Band president reflects on unusual season

first_imgTags: Clemson, covid adjustments, Notre Dame Marching Band Monday evening, in a closed stadium rehearsal, the full Notre Dame marching band took the field to prepare videos of some of their musical selections. The band recorded a program for a pregame and halftime show, which will hopefully be shown in-stadium when the Irish take on the Clemson Tigers on Saturday.“It was actually the first rehearsal we’ve had where the entire, whole 400-person band has been together,” senior Kilian Vidourek, president of the band, said. Until that point, he said, the band had been split up into Blue and Gold sections that practiced on alternating days.“Not every band is even performing like this. So the fact that we were even able to get at least one show on the field in some capacity is pretty remarkable,” Vidourek said. “It was always just to give us this one last thing to come together. That’s all we’ve wanted all year, is to be on the field and play.”Vidourek said the band will also be marching from the Golden Dome to Notre Dame Stadium before the game Saturday, another tradition they have been unable to uphold because of COVID-19. In addition, he said, they will be performing for College Game Day in the stadium Saturday morning.Vidourek said he was glad the band was able to have the experience of practicing together ahead of this. “It was really cool to have everybody there, like back in the good old days,” he said. “A lot of our seniors got emotional towards the end.”When asked what the biggest struggle has been for the program this year, Vidourek said the morale of the group.“Usually band is this super, almost weirdly tight knit group of sections and traditions and events. We’re always hanging out with each other,” Vidourek said. “There’s not as many social events outside of band. We’re all taking every necessary step to be safe.”This, Vidourek said, is why he was especially glad the band was able to practice together. “It’s nice that we have this game and have that rehearsal to channel our energy and effort into,” he said.Vidourek said the band has also been trying to keep up their section and pregame traditions as best they can. One such tradition involves section rivalries that are usually played out at South Dining Hall with competitions. “We still do a very watered down version over Zoom,” Vidourek said. “We’re finding creative ways to make it all happen.”This is also the band’s 175th anniversary, which is cause for celebration with the program. “The kids in band 175 are the most tenacious and strongest and most devoted,” Vidourek said. “I think that they’re just happy to play their instrument and play the Fight Song, and be with each other and be in the band, to be one of the only bands that are doing it, and doing it correctly. So many other bands are probably jealous that we get to come together.”The COVID-19 pandemic has been especially hard on the seniors, he said.“My favorite band memories are the worst football games,” Vidourek said. “There’s something really humbling about going in somewhere, being with the band and taking a loss, and recognizing who you are in the face of losses. It’s so easy to win, but it’s really hard to lose. … It’s a wakeup call to realize it’s not about the victory. It’s not about playing the victory clog, saying you won the game. It’s about the band coming together and knowing that there’s more tomorrow to do.”Vidourek said this season has been like this realization about losses.“This year has been my favorite year in band,” he said. “You have to put in so much more to get the same experience out of it, and it’s been so rewarding to refigure out how to be a band member.”He said that the game Saturday is the perfect way to end the season. “I think this game is a giant culmination of all that hard work,” Vidourek said. “If we pull off this win, and the band can be super loud and get in their faces with all this great music, then I’ll cry.”last_img read more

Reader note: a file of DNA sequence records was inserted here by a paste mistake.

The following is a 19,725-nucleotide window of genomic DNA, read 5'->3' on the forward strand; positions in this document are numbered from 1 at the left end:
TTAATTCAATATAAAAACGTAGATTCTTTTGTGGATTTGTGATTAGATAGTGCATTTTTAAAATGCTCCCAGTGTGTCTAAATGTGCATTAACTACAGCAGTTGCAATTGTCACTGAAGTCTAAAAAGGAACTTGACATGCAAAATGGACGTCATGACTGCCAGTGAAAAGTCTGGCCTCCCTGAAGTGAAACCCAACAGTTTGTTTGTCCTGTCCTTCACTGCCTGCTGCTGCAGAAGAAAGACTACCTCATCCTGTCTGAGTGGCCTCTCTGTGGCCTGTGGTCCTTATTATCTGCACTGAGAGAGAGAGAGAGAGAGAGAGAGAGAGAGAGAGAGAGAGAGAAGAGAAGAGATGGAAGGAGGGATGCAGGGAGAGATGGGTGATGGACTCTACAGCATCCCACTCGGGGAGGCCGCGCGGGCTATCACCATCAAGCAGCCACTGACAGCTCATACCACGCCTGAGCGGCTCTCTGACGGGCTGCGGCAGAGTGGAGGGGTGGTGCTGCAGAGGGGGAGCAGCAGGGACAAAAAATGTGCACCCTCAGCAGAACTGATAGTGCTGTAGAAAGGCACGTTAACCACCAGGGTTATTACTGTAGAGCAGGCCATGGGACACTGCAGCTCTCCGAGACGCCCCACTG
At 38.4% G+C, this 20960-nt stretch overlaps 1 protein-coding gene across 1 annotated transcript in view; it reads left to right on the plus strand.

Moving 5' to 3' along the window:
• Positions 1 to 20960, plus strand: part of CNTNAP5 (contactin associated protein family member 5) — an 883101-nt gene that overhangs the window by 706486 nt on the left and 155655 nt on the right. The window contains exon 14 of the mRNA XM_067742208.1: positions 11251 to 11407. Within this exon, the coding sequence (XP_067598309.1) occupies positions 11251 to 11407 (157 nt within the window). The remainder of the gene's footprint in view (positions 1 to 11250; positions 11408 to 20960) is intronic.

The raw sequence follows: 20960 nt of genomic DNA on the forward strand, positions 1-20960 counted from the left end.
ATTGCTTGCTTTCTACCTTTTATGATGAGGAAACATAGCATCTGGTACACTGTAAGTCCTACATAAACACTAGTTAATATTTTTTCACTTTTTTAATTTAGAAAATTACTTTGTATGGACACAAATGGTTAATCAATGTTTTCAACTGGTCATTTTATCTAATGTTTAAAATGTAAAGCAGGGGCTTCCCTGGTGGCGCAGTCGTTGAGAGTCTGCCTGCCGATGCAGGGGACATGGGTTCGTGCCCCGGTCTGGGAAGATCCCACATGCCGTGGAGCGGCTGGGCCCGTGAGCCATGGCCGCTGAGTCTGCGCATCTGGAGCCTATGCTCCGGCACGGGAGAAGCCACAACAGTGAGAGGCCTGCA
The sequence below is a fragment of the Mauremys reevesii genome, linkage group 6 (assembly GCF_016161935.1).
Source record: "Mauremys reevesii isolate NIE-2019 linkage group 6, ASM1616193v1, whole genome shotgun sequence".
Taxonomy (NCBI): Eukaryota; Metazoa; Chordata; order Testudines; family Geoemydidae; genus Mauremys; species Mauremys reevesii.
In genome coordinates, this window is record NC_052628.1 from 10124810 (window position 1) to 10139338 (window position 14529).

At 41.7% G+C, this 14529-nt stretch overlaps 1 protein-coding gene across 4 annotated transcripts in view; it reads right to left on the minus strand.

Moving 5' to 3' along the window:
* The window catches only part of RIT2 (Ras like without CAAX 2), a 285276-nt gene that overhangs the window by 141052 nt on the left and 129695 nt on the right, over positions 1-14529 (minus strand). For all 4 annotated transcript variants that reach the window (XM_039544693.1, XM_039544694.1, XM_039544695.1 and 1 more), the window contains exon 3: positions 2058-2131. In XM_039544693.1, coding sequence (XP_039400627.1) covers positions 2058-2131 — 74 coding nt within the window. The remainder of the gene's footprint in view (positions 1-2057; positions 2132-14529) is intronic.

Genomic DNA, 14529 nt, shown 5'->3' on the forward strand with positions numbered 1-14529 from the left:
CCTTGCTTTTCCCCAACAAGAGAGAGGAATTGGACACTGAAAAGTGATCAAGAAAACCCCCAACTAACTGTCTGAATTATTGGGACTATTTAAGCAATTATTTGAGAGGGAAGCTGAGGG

Fatally flawed – Aussie state legalises euthanasia

first_imgHistoric euthanasia laws pass in Australian state of VictoriaStuff co.nz 22 November 2017Family First Comment: “The Australian Medical Association said the passing of the legislation marked a significant shift in medical practice in Victoria. “The outcome of this parliamentary vote will cause anguish for some members of our profession, as well as the public,” AMA Victoria president Lorraine Baker said.”Voluntary euthanasia is set to become legal in the state of Victoria in Australia after historic laws passed the upper house, despite ferocious opposition from conservative MPs.The bill passed the upper house with 22 votes to 18, after a marathon 28-hour sitting that began on Tuesday afternoon and ended on Wednesday afternoon.There were emotional scenes in the upper house as MPs, who had debated the bill all night, wept in their seats or got up to embrace their colleagues.Greens MP Colleen Hartland wept into her colleague Samantha Dunn’s shoulder as the final vote was declared.Hartland, who is set to retire at the coming election, has been a long-time supporter of a voluntary euthanasia regime.Although the bill has already passed the lower house with a strong majority, it must go back in its amended form for a final vote.READ MORE: https://www.stuff.co.nz/world/australia/99153494/Historic-euthanasia-laws-pass-in-Australian-state-of-Victoria?cid=app-iPhonelast_img read more